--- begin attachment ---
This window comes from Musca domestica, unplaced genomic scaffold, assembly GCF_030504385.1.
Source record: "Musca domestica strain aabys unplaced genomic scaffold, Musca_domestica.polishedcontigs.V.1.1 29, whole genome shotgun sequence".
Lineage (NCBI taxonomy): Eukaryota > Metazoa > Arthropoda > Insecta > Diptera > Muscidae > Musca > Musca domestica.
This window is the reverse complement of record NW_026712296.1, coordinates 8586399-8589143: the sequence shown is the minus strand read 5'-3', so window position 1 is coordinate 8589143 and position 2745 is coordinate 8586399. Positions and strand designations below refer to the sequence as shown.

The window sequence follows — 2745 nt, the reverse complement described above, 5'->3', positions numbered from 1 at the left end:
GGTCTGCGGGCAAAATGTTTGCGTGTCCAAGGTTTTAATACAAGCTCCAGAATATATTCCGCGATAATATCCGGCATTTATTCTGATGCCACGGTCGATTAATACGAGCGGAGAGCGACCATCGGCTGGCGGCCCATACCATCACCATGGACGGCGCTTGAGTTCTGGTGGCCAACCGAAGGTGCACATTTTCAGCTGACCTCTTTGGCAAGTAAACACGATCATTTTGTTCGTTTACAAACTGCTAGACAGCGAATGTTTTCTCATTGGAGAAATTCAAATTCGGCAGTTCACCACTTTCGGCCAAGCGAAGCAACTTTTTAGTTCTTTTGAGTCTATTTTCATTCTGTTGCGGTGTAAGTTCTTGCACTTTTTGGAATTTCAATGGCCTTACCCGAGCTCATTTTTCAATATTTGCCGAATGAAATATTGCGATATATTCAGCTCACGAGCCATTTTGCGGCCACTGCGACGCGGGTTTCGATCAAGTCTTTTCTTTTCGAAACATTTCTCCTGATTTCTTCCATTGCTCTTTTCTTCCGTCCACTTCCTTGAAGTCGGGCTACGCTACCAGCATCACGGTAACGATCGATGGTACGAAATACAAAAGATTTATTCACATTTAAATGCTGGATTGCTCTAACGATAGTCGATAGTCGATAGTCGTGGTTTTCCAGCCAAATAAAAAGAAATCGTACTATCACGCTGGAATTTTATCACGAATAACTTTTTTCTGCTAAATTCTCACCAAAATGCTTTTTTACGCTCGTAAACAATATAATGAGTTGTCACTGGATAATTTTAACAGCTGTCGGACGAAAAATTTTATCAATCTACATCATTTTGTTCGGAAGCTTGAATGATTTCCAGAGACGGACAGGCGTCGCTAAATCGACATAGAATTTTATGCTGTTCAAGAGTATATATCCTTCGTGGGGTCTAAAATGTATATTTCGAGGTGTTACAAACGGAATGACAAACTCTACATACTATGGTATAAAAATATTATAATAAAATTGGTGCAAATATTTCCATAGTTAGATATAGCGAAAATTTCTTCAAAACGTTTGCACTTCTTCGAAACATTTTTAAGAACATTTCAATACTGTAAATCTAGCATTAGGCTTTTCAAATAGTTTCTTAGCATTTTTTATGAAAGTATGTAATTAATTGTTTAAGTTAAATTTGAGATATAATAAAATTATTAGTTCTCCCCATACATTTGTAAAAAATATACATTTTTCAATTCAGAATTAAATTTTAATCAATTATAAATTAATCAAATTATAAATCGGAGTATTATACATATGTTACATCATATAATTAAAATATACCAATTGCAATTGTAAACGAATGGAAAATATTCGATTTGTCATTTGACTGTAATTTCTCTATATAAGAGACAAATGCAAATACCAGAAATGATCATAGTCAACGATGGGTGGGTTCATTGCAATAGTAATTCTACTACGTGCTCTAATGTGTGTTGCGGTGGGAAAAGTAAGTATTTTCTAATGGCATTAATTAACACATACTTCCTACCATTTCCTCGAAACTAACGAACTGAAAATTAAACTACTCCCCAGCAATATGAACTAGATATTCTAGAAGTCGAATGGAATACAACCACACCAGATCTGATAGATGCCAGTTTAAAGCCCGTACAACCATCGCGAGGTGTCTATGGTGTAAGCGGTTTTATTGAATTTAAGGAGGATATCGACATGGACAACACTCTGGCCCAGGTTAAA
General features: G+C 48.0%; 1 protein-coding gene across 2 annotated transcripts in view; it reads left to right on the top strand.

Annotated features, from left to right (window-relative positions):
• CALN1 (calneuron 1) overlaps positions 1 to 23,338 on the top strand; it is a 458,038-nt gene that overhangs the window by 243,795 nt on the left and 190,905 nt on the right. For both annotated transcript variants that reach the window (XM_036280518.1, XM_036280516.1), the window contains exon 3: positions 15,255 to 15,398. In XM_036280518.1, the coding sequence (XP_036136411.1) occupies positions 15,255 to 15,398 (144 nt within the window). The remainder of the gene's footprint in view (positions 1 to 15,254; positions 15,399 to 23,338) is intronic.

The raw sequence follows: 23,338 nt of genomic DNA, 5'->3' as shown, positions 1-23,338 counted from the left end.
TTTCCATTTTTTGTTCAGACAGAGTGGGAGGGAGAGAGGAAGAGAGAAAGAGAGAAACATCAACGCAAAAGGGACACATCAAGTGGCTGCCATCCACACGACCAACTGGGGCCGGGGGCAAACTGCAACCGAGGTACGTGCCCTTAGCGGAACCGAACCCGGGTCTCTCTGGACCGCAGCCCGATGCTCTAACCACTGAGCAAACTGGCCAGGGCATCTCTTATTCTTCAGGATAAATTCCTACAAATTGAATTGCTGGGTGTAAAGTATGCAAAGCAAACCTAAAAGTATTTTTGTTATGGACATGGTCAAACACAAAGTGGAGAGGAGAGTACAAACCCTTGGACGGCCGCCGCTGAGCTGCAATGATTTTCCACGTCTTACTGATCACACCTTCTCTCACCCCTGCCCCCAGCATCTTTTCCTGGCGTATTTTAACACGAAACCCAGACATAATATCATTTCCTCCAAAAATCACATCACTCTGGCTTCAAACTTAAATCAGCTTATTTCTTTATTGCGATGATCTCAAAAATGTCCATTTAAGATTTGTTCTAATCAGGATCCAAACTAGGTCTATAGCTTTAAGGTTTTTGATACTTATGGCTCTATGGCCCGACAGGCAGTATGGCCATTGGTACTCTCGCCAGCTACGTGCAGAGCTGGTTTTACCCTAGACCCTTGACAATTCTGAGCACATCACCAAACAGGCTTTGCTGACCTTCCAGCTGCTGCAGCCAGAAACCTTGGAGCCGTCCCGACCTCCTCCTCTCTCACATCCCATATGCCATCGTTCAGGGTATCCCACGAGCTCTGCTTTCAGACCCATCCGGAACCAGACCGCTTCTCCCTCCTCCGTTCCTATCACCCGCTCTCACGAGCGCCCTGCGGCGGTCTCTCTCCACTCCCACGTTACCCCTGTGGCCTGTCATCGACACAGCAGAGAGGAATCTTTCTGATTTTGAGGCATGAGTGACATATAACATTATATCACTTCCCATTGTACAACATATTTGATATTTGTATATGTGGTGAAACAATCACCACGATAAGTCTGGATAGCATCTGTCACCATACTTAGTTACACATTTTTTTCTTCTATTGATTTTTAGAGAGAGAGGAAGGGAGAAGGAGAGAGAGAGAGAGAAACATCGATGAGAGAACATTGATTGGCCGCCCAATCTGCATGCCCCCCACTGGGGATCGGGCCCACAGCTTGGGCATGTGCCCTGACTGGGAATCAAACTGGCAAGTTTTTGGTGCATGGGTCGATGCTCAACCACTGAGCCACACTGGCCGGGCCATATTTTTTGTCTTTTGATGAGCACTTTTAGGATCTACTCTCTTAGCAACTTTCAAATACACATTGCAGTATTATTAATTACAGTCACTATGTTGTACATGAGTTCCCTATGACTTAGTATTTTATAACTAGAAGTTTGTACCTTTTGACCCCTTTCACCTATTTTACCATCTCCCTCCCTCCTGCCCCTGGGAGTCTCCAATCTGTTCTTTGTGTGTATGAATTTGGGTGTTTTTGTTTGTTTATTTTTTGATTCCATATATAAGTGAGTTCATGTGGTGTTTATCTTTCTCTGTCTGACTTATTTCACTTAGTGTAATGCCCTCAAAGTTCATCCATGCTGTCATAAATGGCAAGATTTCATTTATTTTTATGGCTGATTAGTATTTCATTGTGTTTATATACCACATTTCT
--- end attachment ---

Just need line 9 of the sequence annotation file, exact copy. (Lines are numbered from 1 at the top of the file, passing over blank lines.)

• CALN1 (calneuron 1) overlaps positions 1 to 23,338 on the top strand; it is a 458,038-nt gene that overhangs the window by 243,795 nt on the left and 190,905 nt on the right. For both annotated transcript variants that reach the window (XM_036280518.1, XM_036280516.1), the window contains exon 3: positions 15,255 to 15,398. In XM_036280518.1, the coding sequence (XP_036136411.1) occupies positions 15,255 to 15,398 (144 nt within the window). The remainder of the gene's footprint in view (positions 1 to 15,254; positions 15,399 to 23,338) is intronic.